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How US Jobless Claims Data Impact Oil Prices

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Jan. 17 2017, Published 2:37 p.m. ET

US initial jobless claims data

US (VFINX) (VOO) initial jobless claims were at 247,000 for the week ending on January 7, 2017, according to the U.S. Department of Labor’s report on January 12, 2017. The expectation had been for 255,000 initial filings for unemployment benefits.

Initial jobless claims show how many people are applying for unemployment benefits for the first time. As the number falls or remains low, it shows the improving job market. It can also hint at improving consumer spending power.

It could mean higher fuel demand, which would be bullish for crude oil. An improving job market would also warrant a rate hike by the Fed. Rising rates could mean a stronger US dollar.

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US Dollar Index and crude oil

The dollar usually has an inverse impact on crude oil prices. A stronger dollar makes crude oil more expensive for oil-importing countries and pressures prices. The opposite is also true. In the past five trading sessions, the correlation between crude oil prices and the US dollar was -29%. The small amount of negative correlation doesn’t fully show the historically inverse relationship between the US dollar and oil prices during the short period.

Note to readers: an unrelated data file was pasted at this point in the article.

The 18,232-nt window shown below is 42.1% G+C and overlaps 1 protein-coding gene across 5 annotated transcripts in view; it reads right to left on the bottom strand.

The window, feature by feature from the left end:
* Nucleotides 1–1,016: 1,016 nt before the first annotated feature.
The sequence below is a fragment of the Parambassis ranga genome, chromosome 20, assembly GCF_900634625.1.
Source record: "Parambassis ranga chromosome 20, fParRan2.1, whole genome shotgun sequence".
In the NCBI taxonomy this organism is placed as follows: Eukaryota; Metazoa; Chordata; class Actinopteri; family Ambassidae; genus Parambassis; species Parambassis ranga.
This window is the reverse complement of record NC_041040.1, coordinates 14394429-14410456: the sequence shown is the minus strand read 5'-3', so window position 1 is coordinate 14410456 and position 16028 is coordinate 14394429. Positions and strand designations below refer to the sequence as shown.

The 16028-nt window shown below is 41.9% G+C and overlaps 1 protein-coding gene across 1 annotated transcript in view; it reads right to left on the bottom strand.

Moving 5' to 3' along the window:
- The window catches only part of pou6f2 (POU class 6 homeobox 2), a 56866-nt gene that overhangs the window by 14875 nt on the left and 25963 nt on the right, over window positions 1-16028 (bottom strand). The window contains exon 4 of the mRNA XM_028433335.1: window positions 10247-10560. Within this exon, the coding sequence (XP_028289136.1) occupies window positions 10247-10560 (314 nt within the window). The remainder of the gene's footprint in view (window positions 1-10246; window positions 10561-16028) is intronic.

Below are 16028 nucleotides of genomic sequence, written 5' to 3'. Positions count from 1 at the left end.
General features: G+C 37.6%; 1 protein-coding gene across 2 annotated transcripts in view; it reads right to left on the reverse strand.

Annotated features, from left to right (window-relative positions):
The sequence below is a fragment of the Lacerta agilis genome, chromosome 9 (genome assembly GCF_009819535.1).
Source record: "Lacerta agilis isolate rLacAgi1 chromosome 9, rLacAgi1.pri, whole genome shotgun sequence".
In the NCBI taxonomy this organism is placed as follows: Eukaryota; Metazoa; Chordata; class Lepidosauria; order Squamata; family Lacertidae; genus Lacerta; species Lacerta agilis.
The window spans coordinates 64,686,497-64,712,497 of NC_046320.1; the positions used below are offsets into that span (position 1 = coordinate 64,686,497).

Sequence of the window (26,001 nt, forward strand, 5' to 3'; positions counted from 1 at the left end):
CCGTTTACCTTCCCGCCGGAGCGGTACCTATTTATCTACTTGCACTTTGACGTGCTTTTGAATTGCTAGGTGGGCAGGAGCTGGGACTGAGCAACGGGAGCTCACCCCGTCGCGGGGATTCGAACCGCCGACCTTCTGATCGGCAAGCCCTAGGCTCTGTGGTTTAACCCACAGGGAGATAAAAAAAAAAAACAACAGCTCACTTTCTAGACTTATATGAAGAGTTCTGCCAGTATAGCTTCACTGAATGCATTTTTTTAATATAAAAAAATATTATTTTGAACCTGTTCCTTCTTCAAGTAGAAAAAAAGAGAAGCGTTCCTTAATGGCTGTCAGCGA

So, unemployment claims are an important factor for crude oil prices. The data can have a direct and indirect impact crude oil prices in more than one way.

Impact on energy ETFs

Energy ETFs are also impacted by economic data and the relationship between crude oil prices (UWTI) (USO) (OIIL) (USL) (SCO) (DWTI) (UCO) and the US Dollar Index (UUP). These ETFs include the Direxion Daily Energy Bear 3X ETF (ERY), the First Trust Energy AlphaDEX ETF (FXN), the United States Brent Oil ETF (BNO), the Energy Select Sector SPDR ETF (XLE), and the United States Oil ETF (USO).

In the next part, we’ll discuss the relationship between crude oil prices and the S&P 500 Index.

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